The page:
If you’re frustrated with the state of American politics, it may be comforting to know we don’t hold a patent on batsh*t crazy. When Indian Prime Minister Narendra Modi’s Hindu nationalist Bharatiya Janata Party took power last year, many states began enforcing laws banning the slaughter and consumption of beef. Cows are considered sacred by Hindus, who make up 80% of the country’s 1.3 billion people. The beef ban has led to several skirmishes between Muslims and Hindus, a consequence of the ban even Modi has tried to tamp down.
But Giriraj Singh, a member of Modi’s council of ministers, seems intent on throwing gasoline on a raging inferno.
Singh is famous for outrageous remarks, such as when he demanded that the voting rights of couples with more than two children be revoked. Now he claims, “People who have fallen in society eat beef. Out of 10 educated people who eat beef, 9 are from IITs.” He’s referring to the Indian Institutes of Technologies, which makes his statement even more bizarre. First he suggests beef is the diet of the bottom of society, yet he thinks 9 out of 10 brainiacs are beef eaters. Just which demographic are you pandering to, Singh?
It’s another sign of the anti-science sickness sweeping America. Whole Foods announced last month it is converting to slow-growing chickens because it believes the birds “will enjoy better lives and yield better-tasting meat.”
Arguable on both points, but that matters little to Whole Foods. More important is what their customers think, or what they can get their customers to believe. It’s not surprising the National Chicken Council takes issue with ideas slow chickens are better (though maybe mildly surprising the GTN team was enticed to click on a link to “Learn About Modern Chicken Breeding").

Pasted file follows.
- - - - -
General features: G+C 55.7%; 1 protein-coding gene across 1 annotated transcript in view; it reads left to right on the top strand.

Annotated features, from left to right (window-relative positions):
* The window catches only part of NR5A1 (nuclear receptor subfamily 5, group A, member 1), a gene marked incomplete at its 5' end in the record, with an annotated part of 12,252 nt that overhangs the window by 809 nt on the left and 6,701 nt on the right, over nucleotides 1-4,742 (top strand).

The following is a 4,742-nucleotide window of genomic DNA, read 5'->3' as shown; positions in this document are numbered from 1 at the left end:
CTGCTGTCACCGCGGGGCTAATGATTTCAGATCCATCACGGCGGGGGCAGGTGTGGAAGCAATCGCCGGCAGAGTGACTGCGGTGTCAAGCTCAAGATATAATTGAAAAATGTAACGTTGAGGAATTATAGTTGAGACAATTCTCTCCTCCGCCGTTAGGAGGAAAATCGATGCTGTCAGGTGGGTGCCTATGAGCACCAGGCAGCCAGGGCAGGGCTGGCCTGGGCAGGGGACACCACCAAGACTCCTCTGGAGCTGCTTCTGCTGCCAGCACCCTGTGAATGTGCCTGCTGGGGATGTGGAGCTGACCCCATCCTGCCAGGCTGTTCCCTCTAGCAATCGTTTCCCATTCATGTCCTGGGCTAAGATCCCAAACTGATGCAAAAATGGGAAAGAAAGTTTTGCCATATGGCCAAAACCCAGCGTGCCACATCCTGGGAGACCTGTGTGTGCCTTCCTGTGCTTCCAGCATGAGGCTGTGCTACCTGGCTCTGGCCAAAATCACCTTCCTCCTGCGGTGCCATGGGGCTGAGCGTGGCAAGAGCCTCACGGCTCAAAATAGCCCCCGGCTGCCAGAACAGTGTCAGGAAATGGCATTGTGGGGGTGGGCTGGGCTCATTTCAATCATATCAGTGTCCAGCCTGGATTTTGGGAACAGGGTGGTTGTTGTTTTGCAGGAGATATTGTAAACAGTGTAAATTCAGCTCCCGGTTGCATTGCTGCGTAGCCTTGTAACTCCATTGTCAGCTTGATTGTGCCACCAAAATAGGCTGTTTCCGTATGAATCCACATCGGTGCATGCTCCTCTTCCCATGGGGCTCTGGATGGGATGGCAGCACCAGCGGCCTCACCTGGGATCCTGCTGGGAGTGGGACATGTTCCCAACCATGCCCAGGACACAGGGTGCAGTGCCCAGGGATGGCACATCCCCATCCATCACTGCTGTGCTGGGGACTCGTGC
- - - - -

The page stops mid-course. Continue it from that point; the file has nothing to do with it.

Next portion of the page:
Whether or not you believe slow growing chickens taste better, both sides admit they cost more and require more resources. Aviagen, a poultry genetics company, says the slower-growing Rowan Ranger consumes about 25% more feed to reach a 6-pound weight than the Ross 308, which is the “world’s most popular broiler.” More feed, which takes more land and energy to produce. Tell us again how companies like Whole Foods are making the world a better place?
The meat locker
The newest residents in Thousand Oaks, Calif., are the NFL’s Rams, which leads to a meaty question: where will those very large men fuel their protein needs? Fans have suggested The Meat Locker, which first opened in the late 1950s — as an actual meat locker, a butcher shop that, legend has it, was the destination for cattle from Ronald Reagan’s Santa Ynez Valley ranch. The owner and head butcher, Bruce Oxford, was good friends with The Gipper, despite their political differences. During Reagan’s White House years the restaurant switched from butchery to barbecuing, along with a catering sideline that delivers its specialties to large groups of people, along with the large portions served to very large athletes. Drovers’ columnist Dan Murphy has the story.
Missouri rejects beef checkoff
The Missouri Department of Agriculture announced that with 6,568 ballots returned, beef producers have soundly rejected an effort to establish a $1 per head beef checkoff fee. Nearly 75% of producers voted to oppose the measure and just over 25% in favor.